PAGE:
U.S. Fish and Wildlife Service
134 Union Boulevard
Lakewood, Colorado 80228
May 27, 2008
Contacts: Pete Gober 605-224-8693 x 224
Scott Larson 605-224-8693 x 232
Actions Underway in Response to the Plague Outbreak in Conata Basin, South Dakota
On May 15, sylvatic plague was confirmed in prairie dog colonies in the Conata Basin Area. Interested agencies, nongovernmental agencies and individuals are developing strategies to respond to the outbreak.
Response to the outbreak involves two considerations: First and foremost is protection of human health and safety. Second is protecting the endangered black-footed ferret, their habitat, and their prey base, i.e., prairie dogs.
Mapping last week indicates that possibly 4,000 acres of prairie dogs have been affected to date. Some of the affected areas included colonies occupied by black-footed ferrets. One of the strategies involves using insecticides to reduce flea populations in prairie dog colonies that have high value to black-footed ferrets but have not yet experienced plague die offs. Agencies, including the U.S. Fish and Wildlife Service, U.S. Forest Service, the National Park Service and possibly others anticipate beginning insecticide applications beginning the week of May 27. Conservation organizations, such as the World Wildlife Fund, Prairie Wildlife Research, and Defenders of Wildlife have offered financial assistance to purchase supplies or expertise in locating ferrets and administering vaccines. Preventative control of fleas along Highway 44 will be attempted to reduce danger to humans.
Other strategies still being investigated, involve use of insecticides in portions of the plague impacted area and vaccination of black-footed ferrets in certain areas. An insecticide application in the impacted area would be intended to reduce flea numbers that could otherwise attach to animals and be moved to other areas. A flea reduction effort should lower chances of fleas getting on pets or people. Vaccines may be used in an attempt to protect ferrets in certain areas where ferrets can be readily located.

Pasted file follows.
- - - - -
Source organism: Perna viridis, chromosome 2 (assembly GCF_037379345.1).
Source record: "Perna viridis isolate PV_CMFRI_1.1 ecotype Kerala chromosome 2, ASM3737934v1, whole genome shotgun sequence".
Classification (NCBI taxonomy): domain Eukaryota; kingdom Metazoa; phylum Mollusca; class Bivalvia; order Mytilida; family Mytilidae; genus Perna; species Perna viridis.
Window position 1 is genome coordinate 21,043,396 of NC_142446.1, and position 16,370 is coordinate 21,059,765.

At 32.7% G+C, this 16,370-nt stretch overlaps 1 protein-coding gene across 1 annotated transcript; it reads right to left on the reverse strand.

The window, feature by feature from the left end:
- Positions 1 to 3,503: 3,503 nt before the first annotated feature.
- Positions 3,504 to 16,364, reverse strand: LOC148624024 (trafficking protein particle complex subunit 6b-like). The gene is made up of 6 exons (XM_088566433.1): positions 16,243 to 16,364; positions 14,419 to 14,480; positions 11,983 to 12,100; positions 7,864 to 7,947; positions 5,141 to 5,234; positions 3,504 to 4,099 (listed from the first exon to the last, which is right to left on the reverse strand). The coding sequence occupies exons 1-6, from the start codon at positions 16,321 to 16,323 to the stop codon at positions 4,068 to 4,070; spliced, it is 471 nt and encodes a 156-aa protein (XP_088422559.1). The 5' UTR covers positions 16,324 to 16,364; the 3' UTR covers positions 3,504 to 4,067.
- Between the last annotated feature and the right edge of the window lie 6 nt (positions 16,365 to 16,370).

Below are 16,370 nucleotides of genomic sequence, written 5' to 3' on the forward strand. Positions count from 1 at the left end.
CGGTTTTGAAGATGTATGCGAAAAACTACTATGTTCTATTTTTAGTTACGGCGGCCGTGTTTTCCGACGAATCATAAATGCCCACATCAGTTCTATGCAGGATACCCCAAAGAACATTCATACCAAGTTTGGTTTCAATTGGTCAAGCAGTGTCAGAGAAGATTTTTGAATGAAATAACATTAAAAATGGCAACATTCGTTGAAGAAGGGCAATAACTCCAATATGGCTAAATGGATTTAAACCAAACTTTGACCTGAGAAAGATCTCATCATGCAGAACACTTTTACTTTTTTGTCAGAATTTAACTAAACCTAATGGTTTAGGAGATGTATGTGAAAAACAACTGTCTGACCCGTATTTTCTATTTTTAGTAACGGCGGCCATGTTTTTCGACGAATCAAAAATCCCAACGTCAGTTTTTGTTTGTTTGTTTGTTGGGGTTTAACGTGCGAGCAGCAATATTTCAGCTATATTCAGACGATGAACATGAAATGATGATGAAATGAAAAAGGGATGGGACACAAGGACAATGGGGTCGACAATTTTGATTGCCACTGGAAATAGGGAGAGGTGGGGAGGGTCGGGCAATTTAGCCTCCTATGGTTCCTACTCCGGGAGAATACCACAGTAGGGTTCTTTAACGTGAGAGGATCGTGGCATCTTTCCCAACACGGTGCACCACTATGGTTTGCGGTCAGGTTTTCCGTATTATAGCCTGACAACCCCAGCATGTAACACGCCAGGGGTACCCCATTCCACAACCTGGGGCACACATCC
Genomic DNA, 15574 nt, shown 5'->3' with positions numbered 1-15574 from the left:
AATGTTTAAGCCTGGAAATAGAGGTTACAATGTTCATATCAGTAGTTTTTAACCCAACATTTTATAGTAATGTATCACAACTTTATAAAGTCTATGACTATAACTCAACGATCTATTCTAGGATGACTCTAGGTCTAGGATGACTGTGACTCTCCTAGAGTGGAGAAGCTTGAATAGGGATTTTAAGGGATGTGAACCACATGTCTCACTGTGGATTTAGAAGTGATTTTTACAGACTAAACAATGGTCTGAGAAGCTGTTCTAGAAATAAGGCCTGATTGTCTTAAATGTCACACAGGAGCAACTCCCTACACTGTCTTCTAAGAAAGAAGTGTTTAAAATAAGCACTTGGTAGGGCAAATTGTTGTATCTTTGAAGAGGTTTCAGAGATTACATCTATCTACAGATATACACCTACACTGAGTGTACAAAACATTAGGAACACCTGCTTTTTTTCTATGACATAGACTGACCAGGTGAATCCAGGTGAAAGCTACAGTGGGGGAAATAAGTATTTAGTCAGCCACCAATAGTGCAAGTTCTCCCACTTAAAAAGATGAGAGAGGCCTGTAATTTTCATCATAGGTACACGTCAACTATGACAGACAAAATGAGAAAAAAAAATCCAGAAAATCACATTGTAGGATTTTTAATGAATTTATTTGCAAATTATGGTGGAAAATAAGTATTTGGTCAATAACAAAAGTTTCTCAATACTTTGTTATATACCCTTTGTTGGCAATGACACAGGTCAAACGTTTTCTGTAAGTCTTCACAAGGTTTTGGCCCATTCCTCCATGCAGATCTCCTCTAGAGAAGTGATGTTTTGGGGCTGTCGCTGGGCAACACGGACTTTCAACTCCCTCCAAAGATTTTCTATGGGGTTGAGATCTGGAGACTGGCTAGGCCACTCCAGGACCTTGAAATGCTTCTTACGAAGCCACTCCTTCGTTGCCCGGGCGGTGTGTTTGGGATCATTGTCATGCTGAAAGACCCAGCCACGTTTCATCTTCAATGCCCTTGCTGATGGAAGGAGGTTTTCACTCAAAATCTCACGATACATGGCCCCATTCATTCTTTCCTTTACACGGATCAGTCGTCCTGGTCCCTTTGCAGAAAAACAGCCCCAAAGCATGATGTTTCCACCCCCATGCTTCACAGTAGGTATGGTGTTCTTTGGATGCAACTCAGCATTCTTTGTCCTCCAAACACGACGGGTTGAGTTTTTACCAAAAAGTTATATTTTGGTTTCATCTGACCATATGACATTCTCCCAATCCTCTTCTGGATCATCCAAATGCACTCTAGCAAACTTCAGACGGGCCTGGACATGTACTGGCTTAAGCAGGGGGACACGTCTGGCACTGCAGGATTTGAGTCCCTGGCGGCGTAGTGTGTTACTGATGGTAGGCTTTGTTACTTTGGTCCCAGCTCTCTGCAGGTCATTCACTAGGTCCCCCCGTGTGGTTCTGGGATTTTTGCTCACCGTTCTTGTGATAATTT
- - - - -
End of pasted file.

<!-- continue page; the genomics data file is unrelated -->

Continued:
The South Dakota Department of Health noted that since plague was first identified in South Dakota in 2004 in wildlife, there have not been any cases confirmed in humans. However, Lon Kightlinger with the Department encouraged continued precautions when working in the area and avoidance of handling sick or dead animals. While this is a good rule to follow in general, it is particularly applicable in the area experiencing prairie dog die offs. Additionally, pets should not be allowed to roam in the affected prairie dog colonies in order to avoid flea accumulation on pets.
Plague may enter a person through a break in the skin by direct contact with tissue or body fluids of a plague-infected animal. Plague can also be transmitted by inhaling infected droplets expelled by coughing by a person or animal, especially domestic cats, with pneumonic plague.
More information can be obtained by contacting the Center for Disease Control’s Division of Vector Borne Infectious Diseases website, http://www.cdc.gov/ncidod/dvbid/plague/index.htm or by contacting one of the agencies named in this release.
The mission of the U.S. Fish and Wildlife Service is working with others to conserve, protect and enhance fish, wildlife, plants and their habitats for the continuing benefit of the American people.
For more information on our work and the people who make it happen, visit www.fws.gov.